In central Scotland, north of Glasgow and East of Edinburgh, where the rolling hills of the lowlands turn into a wooded wonderland that’s home to the largest fresh body of water in all of Great Britain, is Loch Lomond. It’s here that The Trossachs National Park begins, covering 720 square miles and some of the most beautiful scenery in the country.
A couple years back, the Scottish government started a project called , working with young local artists and architects to create installations within the National Park. Each piece is unique and complements the surrounding environment, providing visitors with a fresh perspective in a setting where art meets nature.
Loch Voil, off Highway A84 passed Monachyle
The first installation I found is Look Out, found in a small, hidden valley overlooking the secluded Loch Voi. Located on the eastern side of The Trossachs off the A84 north, this hidden gem is an adventure to get to, but worth the trip. I almost gave up after driving miles down a twisted one-lane road, getting further and further from cell phone service and the main highway. I had just gotten used to driving on the left side, now I had to quickly figure out who has the right of way in the back woods (the answer is whoever is closest to the passing turnout.) Just before all hope was lost, the landscape opened up to a storybook valley with steep hills on either side and a narrow, green meadow where the tips of Loch Voil and Loch Doine meet…breathtaking.
In the middle of the meadow, centered between the two lochs and a grove of trees, stood a mirrored cabin almost invisible to the naked eye. Designed and built by Angus Ritchie and Daniel Tyler, ‘Look Out’ is comprised of a wood-frame made from birch and a mirrored stainless steel surface, creating reflections of its surrounding scenery. It features benches cut out of either side so visitors can sit and take in the surrounding landscape.
Insider Tip: On the way to Look Out you’ll pass the town of Balquhidder, which was home to 18th century Scottish folk hero and outlaw, Rob Roy. He was killed in a clan duel after unsuccessfully debating a land claim with his neighbor John MacLaren of Invernenty. You’ll see the Balquhidder church and kirkyard where legend has it Rob Roy is buried. The church is worth a stop and open to visitors, just remember it’s an active place of worship, so act accordingly.
Falls of Falloch, Highway A82 outside Crianlarich
Woven Sound is much easier to find than our previous stop. You’ll find it off Highway A82 on the west side of The Trossachs, just north of Loch Lomond. A short stroll through the woods from the parking lot brings you to the Falls of Falloch, a 30-foot high sheer drop in the River Falloch as it winds it way south to the loch.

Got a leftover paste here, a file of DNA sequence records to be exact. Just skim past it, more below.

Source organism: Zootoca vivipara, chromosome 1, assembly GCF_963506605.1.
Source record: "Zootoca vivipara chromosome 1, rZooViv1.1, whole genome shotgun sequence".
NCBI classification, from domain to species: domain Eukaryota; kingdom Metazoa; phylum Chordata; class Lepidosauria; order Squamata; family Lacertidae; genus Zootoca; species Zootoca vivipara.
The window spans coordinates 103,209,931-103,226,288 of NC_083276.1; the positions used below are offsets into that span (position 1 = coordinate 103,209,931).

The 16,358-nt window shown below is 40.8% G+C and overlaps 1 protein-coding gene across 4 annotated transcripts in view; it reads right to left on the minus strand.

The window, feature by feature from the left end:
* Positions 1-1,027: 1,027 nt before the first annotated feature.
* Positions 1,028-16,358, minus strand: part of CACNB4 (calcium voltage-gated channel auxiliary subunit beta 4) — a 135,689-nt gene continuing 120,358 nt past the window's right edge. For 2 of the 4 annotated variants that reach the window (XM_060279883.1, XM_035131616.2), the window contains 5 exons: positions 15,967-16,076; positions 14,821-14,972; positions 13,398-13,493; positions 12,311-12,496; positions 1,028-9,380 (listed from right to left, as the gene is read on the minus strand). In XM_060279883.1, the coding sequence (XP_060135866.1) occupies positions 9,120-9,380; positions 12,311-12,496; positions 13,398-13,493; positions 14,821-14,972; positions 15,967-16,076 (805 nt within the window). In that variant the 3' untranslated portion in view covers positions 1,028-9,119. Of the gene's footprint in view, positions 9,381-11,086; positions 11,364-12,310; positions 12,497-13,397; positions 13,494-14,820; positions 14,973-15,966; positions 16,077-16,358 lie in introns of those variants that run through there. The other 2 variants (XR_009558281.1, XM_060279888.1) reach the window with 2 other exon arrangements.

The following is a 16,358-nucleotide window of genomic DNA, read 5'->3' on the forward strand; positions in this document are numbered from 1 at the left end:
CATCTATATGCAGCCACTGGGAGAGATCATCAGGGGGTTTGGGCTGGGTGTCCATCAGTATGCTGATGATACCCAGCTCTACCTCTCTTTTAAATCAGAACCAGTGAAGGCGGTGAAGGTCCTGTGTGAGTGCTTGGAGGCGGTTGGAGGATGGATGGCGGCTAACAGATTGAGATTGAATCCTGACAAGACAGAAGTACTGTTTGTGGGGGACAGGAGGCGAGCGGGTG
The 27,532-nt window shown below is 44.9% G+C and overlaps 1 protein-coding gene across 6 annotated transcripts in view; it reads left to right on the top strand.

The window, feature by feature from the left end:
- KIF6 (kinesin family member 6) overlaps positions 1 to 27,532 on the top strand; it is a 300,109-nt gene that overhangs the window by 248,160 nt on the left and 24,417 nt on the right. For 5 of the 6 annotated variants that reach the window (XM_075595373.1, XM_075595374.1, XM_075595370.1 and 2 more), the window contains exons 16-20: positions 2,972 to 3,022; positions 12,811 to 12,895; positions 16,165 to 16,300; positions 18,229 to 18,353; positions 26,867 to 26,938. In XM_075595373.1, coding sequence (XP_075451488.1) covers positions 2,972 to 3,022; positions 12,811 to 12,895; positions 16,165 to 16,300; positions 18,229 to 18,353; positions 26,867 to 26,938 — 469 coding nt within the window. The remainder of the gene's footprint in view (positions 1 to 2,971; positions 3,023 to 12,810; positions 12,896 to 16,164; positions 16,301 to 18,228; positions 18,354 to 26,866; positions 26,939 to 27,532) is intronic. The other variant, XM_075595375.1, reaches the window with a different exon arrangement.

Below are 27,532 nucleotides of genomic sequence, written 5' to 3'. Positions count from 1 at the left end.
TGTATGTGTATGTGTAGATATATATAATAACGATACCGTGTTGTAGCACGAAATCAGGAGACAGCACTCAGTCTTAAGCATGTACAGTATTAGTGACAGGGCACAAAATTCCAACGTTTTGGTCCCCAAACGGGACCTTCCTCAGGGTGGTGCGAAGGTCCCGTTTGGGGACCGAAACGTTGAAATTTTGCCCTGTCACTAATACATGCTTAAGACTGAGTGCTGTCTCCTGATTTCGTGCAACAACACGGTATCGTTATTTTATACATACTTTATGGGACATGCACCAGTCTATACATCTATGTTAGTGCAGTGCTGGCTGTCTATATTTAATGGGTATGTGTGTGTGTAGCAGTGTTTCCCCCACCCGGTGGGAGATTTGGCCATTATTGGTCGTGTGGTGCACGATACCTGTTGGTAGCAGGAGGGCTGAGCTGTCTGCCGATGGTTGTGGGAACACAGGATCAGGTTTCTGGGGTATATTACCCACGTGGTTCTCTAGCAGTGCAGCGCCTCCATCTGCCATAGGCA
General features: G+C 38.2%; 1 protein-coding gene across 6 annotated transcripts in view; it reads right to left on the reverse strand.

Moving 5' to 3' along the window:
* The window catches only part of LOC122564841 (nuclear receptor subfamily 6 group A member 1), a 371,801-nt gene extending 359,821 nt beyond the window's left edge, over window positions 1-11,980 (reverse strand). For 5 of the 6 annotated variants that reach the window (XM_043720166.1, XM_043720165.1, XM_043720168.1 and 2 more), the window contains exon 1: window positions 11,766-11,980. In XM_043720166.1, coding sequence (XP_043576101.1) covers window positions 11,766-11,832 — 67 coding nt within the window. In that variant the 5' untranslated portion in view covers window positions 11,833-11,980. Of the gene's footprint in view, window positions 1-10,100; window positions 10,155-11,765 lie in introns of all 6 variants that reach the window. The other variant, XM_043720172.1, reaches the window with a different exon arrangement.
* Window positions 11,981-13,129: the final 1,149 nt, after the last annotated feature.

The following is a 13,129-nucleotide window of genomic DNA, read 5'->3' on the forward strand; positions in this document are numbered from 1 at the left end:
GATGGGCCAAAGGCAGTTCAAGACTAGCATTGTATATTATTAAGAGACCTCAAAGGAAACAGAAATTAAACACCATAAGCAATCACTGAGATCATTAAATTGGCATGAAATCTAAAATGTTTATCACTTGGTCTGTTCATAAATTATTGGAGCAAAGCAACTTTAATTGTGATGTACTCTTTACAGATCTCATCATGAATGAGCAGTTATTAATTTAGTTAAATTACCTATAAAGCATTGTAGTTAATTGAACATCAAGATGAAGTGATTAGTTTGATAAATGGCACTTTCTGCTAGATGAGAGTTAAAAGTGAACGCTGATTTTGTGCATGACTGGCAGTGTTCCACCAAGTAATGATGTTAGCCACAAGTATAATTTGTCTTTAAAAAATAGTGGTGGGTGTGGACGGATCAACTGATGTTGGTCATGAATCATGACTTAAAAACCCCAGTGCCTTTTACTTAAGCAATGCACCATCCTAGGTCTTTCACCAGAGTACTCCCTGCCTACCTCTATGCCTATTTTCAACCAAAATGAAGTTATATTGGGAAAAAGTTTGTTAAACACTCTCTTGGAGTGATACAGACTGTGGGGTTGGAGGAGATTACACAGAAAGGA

Created by John Kennedy, Woven Sound is a trellis extending out into the falls, made from and completely enclosed by interwoven steel rods. The unique perspective allows visitors to get closer to the falls from a protected area, and its shape curves through the trees so it doesn’t disturb the surrounding habitat. The unique shape and weaving of the steel also amplifies the sound of the waterfall while you stand inside, further immersing you into the scenery. When you reach the end, you’ll see a message etched into the metal. This is a diary entry from English poet and author, Dorothy Woodsworth, recalling the many 19th century writers and painters that would come to the falls with their lovers.
An Cean Mòr
Inveruglas, Highway A82
On the northeastern shores of Loch Lomond stands the 25-foot high structure, An Cean Mòr. Designed by local Scottish firm, BTE Architects, An Cean Mòr translates to ‘large headland’ and acts as one overlooking the banks of the loch. Visitors can sit on its amphitheater-style seating offering panoramic views of Loch Lomond and Arrochar Alps to the west. Made from sustainable timber, the design is striking, yet still complements its natural surroundings.
Look directly to the west and you’ll see large pipes leading up the mountainside. This is the Loch Sloy hydro-electric Power Station, the largest in the UK, and provides the National Park with a sustainable source of electricity. When demand for power surges, water is drained from the Loch Sloy above through 3 kilometers of valves and massive turbines. The plant was first used in 1950 and took 2,200 men five years to complete.
Scottish Scenic Routes Travel Tips
- Spread your itinerary over a few days. Some installations are close together, but others are hundreds of miles apart. If you’re heading north to Oban or Inverness from Glasgow, see one on your way up (Look Out), and the others on your back south (Woven Sound & An Cean Mòr.) This way you explore two separate routes and see something new each way.
- Always have snacks and water in the car. There are cafes, gas stations and restaurants sprinkled across The Trossachs, but some stretches are scarcely populated, so be prepared.
- Wear comfortable clothes with layers and bring a light jacket. You’ll be driving most the time, but when you get out it can be cold, windy and wet.
- Take your time and be a courteous driver. Most people drive the speed limit in Scotland and there are many narrow roads that require passing places to allow oncoming traffic through. Always drive cautious through these areas.
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